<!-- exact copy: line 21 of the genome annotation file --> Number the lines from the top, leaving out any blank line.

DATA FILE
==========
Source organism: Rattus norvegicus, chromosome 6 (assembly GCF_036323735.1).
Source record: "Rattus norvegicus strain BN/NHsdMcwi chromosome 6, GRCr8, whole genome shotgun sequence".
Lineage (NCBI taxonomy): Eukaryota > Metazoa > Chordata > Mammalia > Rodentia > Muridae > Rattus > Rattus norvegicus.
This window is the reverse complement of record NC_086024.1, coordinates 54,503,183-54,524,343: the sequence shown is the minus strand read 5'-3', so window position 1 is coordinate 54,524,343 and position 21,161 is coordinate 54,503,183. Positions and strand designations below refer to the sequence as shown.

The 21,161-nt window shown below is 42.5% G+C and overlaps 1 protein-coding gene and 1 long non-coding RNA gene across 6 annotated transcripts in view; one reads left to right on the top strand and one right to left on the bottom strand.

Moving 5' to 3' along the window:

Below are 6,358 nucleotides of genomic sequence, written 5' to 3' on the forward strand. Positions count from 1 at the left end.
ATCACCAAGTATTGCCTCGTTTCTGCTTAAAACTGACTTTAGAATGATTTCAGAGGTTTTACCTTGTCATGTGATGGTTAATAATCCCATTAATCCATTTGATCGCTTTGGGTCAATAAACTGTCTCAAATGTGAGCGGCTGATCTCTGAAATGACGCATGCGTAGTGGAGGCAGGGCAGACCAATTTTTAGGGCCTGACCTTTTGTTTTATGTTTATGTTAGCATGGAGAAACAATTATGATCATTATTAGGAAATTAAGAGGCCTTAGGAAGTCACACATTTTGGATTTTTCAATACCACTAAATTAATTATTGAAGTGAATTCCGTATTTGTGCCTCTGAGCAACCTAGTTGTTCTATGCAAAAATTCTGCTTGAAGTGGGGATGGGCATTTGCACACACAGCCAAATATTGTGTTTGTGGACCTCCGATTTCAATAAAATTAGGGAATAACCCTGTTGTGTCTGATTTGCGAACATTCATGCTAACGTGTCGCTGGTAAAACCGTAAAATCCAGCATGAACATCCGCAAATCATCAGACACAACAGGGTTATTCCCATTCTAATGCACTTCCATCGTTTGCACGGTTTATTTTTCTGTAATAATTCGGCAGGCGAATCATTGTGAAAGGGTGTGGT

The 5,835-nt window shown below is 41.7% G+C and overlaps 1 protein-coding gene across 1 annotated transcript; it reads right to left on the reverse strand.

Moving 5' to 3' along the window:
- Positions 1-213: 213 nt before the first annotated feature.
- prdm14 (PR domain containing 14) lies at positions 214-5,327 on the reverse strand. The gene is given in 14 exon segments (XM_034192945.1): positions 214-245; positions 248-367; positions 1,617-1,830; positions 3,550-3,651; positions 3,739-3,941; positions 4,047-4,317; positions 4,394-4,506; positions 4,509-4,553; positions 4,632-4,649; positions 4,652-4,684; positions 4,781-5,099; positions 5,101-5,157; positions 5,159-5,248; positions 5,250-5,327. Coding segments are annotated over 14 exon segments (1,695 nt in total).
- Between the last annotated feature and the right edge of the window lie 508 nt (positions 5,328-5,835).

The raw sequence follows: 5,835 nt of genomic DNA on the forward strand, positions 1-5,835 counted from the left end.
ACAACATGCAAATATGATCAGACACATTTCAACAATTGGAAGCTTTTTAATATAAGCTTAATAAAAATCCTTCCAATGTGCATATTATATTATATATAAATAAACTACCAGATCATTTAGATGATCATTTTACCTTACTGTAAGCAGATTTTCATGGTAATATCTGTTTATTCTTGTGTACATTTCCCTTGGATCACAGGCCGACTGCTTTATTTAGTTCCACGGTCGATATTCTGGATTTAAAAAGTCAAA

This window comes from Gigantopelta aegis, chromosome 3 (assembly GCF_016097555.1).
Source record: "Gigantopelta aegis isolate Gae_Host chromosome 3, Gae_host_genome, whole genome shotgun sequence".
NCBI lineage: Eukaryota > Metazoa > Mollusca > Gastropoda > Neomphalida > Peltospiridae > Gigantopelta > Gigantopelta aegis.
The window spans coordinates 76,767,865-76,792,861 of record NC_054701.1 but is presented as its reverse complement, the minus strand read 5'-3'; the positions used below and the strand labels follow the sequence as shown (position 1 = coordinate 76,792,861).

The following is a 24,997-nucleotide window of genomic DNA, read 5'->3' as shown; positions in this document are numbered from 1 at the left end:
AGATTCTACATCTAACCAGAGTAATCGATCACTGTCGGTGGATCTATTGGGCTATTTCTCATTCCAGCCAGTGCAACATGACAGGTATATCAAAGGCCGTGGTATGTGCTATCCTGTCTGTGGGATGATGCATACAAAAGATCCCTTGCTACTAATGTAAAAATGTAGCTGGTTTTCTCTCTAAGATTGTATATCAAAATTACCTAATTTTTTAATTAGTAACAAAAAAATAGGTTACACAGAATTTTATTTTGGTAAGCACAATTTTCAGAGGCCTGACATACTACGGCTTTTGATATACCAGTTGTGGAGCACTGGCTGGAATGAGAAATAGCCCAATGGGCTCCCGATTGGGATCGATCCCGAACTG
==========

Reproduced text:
AGATTCTACATCTAACCAGAGTAATCGATCACTGTCGGTGGATCTATTGGGCTATTTCTCATTCCAGCCAGTGCAACATGACAGGTATATCAAAGGCCGTGGTATGTGCTATCCTGTCTGTGGGATGATGCATACAAAAGATCCCTTGCTACTAATGTAAAAATGTAGCTGGTTTTCTCTCTAAGATTGTATATCAAAATTACCTAATTTTTTAATTAGTAACAAAAAAATAGGTTACACAGAATTTTATTTTGGTAAGCACAATTTTCAGAGGCCTGACATACTACGGCTTTTGATATACCAGTTGTGGAGCACTGGCTGGAATGAGAAATAGCCCAATGGGCTCCCGATTGGGATCGATCCCGAACTG